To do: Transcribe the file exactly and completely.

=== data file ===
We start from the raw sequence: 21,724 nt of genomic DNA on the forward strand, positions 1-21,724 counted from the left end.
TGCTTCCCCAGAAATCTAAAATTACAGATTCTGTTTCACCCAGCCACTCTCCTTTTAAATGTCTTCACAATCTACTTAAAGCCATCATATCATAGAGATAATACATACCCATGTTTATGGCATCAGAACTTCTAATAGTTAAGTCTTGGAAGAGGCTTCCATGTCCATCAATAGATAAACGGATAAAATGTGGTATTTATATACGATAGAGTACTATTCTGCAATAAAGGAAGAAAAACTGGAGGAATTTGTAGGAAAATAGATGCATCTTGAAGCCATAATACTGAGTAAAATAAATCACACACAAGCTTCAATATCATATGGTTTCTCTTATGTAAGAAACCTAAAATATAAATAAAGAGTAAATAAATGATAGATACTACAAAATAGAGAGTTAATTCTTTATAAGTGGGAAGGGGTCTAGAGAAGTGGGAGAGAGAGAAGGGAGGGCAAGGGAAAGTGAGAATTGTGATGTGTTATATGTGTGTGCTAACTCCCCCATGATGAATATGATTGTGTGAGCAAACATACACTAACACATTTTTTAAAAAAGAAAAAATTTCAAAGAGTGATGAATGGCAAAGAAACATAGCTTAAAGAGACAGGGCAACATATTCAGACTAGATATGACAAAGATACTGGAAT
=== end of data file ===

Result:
We start from the raw sequence: 21,724 nt of genomic DNA on the forward strand, positions 1-21,724 counted from the left end.
TGCTTCCCCAGAAATCTAAAATTACAGATTCTGTTTCACCCAGCCACTCTCCTTTTAAATGTCTTCACAATCTACTTAAAGCCATCATATCATAGAGATAATACATACCCATGTTTATGGCATCAGAACTTCTAATAGTTAAGTCTTGGAAGAGGCTTCCATGTCCATCAATAGATAAACGGATAAAATGTGGTATTTATATACGATAGAGTACTATTCTGCAATAAAGGAAGAAAAACTGGAGGAATTTGTAGGAAAATAGATGCATCTTGAAGCCATAATACTGAGTAAAATAAATCACACACAAGCTTCAATATCATATGGTTTCTCTTATGTAAGAAACCTAAAATATAAATAAAGAGTAAATAAATGATAGATACTACAAAATAGAGAGTTAATTCTTTATAAGTGGGAAGGGGTCTAGAGAAGTGGGAGAGAGAGAAGGGAGGGCAAGGGAAAGTGAGAATTGTGATGTGTTATATGTGTGTGCTAACTCCCCCATGATGAATATGATTGTGTGAGCAAACATACACTAACACATTTTTTAAAAAAGAAAAAATTTCAAAGAGTGATGAATGGCAAAGAAACATAGCTTAAAGAGACAGGGCAACATATTCAGACTAGATATGACAAAGATACTGGAAT